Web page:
C2: Depends on what you prefer. Nature or going out. If you’re alone or with friends. I was born in same place as him and it’s beautiful to visit so I would recommend to visit Adršpach. It borders Poland. It has nice cliffs and pure nature. All big cities are almost the same, so it is the nature that is different. Or the Moravia region, in Zlín, if you like wine, but that’s better with friends.
GT: When I went to Thailand, I stupidly took out thousands of Czech crowns. And when I got there and tried to exchange them, they were basically like, “WTF is that?” So what do you do about money abroad?
C1: I work in the bank industry so I have checking account in almost all banks in the Czech Republic. So when I go abroad, I take a small stash of Euros. But I when I land in a foreign country, the first thing I look for is an ATM.
GT: What has traveling made you realize you hate about your own culture?
C1: Czech people are very reserved.
GT: That’s my favorite thing about you guys. I don’t have to talk to anybody.
C2: Czech people are really envious about things like money. It’s the worst point about Czech culture.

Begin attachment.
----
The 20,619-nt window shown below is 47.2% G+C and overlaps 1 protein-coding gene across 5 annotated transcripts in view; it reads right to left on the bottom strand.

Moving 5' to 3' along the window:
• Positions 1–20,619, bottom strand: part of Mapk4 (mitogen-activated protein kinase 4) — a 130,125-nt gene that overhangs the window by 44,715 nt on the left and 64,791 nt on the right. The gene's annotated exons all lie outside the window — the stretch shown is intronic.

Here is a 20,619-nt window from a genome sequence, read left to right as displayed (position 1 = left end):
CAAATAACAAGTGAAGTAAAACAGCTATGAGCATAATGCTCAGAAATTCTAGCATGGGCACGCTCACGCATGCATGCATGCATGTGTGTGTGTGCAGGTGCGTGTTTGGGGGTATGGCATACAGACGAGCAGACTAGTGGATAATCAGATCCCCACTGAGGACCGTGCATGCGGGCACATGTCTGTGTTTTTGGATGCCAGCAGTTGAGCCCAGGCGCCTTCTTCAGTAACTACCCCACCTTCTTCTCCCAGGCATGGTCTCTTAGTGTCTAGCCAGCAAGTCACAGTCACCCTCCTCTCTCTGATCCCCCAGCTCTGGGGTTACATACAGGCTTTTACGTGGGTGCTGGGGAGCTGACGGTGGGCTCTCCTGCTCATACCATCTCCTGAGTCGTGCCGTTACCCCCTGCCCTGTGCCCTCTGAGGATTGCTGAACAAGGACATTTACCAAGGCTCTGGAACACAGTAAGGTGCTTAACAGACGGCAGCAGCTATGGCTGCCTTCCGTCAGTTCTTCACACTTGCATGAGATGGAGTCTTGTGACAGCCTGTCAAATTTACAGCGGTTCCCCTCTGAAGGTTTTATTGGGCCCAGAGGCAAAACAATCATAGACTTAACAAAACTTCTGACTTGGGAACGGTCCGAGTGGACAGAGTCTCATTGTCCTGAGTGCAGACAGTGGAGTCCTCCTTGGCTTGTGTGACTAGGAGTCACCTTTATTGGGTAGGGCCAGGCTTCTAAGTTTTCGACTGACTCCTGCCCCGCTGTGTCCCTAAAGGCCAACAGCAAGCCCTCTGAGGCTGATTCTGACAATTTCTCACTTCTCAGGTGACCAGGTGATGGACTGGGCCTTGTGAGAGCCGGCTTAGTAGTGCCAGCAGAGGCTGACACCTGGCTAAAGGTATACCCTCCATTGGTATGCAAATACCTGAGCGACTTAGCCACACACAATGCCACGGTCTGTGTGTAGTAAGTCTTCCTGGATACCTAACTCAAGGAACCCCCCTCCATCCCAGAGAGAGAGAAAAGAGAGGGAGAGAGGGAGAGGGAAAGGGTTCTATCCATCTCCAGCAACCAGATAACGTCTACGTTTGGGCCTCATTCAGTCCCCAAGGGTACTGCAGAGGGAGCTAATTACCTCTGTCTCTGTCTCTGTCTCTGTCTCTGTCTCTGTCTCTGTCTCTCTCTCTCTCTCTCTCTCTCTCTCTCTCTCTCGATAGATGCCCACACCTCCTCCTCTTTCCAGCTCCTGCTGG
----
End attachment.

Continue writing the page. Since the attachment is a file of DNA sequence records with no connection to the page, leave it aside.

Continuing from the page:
C1: Actually, yeah. I agree with him. That is worse.
GT: What has traveling made you realize you love about your culture?
C1: Just beer. It’s absolutely different than the Czech Republic when you’re anywhere on this planet. Beer is different. People don’t drink. Beer is the biggest difference.
When I was in Israel we were in a beer garden. It was a pub where they had a lot of different kinds of beer. They filled the glass, and it was full of foam. The culture of beer was really terrible. They had no respect for the beer.
GT: That would be your favorite thing.
C1: No but really, I can see how my life is good. I travel to the east a lot. So for example, a waitress in the Philippines, she earns 150 crowns ($6) from 8 am to 8 pm. So you realize, “Wow I have such a great life. I should never complain about anything.”
C2: I realized I loved the Czech Republic, when I was in Bosnia and we were on a road trip. So the only things we could buy to eat were nothing special. We survived, but probably on the 10th day, I realized that we have a great life.
We realized that people living there have a really tough life. We couldn’t realize it until we were there.
GT: When I first moved here, I had a really hard time with Czech food. Is there anywhere in the world you really don’t like the food?